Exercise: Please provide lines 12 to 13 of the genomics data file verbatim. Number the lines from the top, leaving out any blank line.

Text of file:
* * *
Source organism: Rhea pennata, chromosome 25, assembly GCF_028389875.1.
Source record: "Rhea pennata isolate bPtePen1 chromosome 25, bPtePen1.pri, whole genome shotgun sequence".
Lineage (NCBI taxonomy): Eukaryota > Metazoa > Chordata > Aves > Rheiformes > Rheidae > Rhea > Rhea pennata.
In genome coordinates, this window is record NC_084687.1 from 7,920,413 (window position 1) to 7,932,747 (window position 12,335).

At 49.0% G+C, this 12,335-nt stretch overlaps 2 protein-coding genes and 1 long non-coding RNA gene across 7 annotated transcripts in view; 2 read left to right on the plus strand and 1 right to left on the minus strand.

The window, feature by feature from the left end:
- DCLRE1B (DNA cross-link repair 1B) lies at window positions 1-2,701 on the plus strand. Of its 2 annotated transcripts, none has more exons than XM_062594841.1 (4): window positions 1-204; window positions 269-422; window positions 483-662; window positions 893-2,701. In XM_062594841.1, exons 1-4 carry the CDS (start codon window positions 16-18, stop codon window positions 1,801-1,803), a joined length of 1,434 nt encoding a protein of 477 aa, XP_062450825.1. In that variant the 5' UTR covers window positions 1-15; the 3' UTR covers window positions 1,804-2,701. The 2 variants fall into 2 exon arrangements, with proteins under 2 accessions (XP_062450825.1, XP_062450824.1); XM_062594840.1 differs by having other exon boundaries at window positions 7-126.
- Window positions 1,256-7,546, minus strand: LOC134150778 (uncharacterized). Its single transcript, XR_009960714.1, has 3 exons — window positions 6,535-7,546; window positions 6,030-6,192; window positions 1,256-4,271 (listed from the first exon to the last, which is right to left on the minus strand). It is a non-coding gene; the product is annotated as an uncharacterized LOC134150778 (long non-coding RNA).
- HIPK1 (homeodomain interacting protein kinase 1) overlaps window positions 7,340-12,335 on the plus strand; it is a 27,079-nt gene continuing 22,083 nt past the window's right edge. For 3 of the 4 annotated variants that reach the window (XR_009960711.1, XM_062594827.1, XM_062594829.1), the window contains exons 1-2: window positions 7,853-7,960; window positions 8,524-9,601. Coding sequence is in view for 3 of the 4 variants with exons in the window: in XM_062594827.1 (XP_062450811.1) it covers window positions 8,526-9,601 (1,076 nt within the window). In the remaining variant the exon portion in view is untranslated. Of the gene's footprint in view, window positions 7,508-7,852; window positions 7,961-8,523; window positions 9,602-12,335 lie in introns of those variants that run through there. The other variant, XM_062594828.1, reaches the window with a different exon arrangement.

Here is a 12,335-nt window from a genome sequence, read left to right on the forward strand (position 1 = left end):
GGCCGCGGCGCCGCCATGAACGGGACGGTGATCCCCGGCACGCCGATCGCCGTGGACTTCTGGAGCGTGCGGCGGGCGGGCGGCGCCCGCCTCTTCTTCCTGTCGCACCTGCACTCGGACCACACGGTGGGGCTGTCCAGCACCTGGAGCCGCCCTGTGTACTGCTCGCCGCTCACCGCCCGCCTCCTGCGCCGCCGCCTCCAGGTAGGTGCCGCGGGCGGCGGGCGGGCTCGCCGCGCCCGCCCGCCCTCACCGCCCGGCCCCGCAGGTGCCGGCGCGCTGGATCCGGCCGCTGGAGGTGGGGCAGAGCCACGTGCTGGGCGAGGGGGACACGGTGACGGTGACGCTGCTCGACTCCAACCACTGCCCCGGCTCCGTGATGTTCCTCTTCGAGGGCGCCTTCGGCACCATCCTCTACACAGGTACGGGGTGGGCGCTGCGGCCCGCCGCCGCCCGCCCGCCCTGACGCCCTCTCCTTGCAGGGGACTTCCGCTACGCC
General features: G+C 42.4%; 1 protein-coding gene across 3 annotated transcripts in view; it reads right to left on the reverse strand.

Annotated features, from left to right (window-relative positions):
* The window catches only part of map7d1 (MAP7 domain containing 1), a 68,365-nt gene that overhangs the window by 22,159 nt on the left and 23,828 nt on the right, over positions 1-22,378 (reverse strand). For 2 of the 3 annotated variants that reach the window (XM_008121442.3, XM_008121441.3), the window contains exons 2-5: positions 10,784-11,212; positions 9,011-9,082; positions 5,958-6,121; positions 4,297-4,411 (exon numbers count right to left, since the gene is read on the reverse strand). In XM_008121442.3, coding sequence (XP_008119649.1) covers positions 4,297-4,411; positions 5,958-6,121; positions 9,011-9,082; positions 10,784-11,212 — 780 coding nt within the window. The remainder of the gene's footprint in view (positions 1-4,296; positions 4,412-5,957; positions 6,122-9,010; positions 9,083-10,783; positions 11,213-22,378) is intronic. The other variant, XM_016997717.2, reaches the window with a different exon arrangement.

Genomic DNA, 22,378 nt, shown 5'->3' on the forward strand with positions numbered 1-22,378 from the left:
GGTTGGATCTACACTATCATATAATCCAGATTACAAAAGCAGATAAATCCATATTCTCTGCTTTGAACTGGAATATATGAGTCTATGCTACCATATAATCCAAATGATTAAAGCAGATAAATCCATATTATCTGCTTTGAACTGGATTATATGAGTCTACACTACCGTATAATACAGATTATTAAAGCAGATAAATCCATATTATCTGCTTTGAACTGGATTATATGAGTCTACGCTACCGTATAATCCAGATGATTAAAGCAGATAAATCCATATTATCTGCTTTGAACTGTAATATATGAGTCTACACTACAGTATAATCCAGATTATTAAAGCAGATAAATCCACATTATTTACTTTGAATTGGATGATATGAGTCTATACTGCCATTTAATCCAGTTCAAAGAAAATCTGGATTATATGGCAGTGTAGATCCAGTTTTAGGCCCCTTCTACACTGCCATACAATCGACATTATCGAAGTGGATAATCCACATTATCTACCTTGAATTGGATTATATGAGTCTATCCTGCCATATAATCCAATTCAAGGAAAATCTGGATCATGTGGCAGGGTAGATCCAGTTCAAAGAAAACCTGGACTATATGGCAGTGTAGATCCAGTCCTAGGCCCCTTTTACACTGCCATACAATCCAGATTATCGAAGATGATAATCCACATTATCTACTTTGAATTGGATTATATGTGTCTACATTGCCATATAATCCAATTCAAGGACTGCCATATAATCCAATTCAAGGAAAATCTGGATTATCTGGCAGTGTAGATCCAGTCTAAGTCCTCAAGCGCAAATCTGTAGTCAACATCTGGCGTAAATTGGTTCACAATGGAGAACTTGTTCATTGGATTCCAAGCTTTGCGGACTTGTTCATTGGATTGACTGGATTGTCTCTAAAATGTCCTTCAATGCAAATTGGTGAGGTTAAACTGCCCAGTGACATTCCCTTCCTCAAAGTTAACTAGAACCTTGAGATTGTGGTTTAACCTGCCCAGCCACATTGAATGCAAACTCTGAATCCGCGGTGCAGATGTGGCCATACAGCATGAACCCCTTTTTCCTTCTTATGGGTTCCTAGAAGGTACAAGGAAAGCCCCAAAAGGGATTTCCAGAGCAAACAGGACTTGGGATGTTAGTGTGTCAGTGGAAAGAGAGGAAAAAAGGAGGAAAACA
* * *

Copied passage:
General features: G+C 42.4%; 1 protein-coding gene across 3 annotated transcripts in view; it reads right to left on the reverse strand.

Annotated features, from left to right (window-relative positions):